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Study links British recession to 1,000 suicides

Wednesday, Aug 15, 2012
Reuters

Depression, Anxiety, Alcohol abuse

A survey of 300 family doctors published by the Insight Research Group on Tuesday found that 76 per cent of those questioned about the effects of the economic crisis said they thought it was making people unhealthier, leading to more anxiety, abortions and alcohol abuse.

Data this month from the government's Health and Social Care Information Centre showed the number of prescriptions dispensed in England for antidepressants rose 9.1 per cent in 2010.

A study published last July, also by Stuckler, found that across Europe, suicide rates rose sharply from 2007 to 2009 as the financial crisis drove unemployment up and squeezed incomes.

The countries worst hit by severe economic downturns, such as Greece and Ireland, saw the most dramatic increases in suicides.

In Britain, there's little doubt times have been getting harder. The economy has shrunk for the last nine months and now produces 4.5 per cent less than before the economic crisis.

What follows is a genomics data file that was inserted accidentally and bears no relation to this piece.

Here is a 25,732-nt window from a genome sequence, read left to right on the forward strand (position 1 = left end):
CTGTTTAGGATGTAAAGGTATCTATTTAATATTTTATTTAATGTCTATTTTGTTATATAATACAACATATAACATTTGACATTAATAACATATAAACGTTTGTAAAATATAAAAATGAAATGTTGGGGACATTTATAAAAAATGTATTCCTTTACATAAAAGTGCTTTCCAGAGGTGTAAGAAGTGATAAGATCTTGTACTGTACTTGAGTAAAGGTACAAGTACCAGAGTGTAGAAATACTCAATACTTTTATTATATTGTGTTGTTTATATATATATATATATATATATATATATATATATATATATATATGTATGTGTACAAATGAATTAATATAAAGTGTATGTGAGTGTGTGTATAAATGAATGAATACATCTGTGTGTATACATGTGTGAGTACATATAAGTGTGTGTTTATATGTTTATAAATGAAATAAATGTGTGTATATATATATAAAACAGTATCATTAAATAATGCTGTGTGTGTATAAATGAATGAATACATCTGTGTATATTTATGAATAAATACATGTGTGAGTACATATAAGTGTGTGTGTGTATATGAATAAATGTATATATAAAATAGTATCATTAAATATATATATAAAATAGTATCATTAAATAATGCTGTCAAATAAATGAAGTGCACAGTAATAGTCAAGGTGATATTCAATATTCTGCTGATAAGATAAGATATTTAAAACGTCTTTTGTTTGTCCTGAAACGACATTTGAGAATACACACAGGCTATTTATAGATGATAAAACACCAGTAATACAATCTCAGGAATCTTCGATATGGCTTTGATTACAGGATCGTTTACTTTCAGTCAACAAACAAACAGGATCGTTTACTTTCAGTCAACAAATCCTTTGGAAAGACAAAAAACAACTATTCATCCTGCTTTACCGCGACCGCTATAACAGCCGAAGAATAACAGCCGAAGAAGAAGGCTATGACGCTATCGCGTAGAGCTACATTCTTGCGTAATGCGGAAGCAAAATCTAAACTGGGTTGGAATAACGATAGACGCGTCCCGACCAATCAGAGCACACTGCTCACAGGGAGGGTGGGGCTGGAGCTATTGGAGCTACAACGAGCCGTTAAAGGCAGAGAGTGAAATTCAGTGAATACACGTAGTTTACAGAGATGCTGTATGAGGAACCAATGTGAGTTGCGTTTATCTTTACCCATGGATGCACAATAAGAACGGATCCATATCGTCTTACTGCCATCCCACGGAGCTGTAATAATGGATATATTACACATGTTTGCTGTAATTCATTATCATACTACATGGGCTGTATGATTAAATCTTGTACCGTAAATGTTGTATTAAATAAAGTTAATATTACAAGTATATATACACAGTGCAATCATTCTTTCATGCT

Government debt is well above a trillion pounds and is predicted to rise above 90 per cent of GDP even with austerity policies being pushed through by the government.

Many Britons have had the worst squeeze in living standards for 40 years and the crisis has hit young people hard, with youth unemployment soaring above 20 per cent.

Stuckler's BMJ study found that the number of unemployed men rose on average across Britain by 25.6 per cent each year from 2008 to 2010, a rise associated with a yearly increase in male suicides of 3.6 per cent.

"Much of men's identity and sense of purpose is tied up with having a job. It brings income, status, importance..." Stuckler said in a telephone interview.

"And there's also a pattern in the UK where men are three times more likely to commit suicide than women, while women are much more likely to report being depressed and seek help."

The World Health Organisation estimates that every year, almost a million people die from suicide - a rate of 16 per 100,000, or one every 40 seconds.

The UN health body also estimated that for every suicide, there are up to 20 attempted ones.

HELPLINES
Samaritans of Singapore (SOS):1800-2214444
Singapore Association for Mental Health:1800-2837019
Sage Counselling Centre:1800-5555555
Care Corner Mandarin Counselling:

1800-3535800

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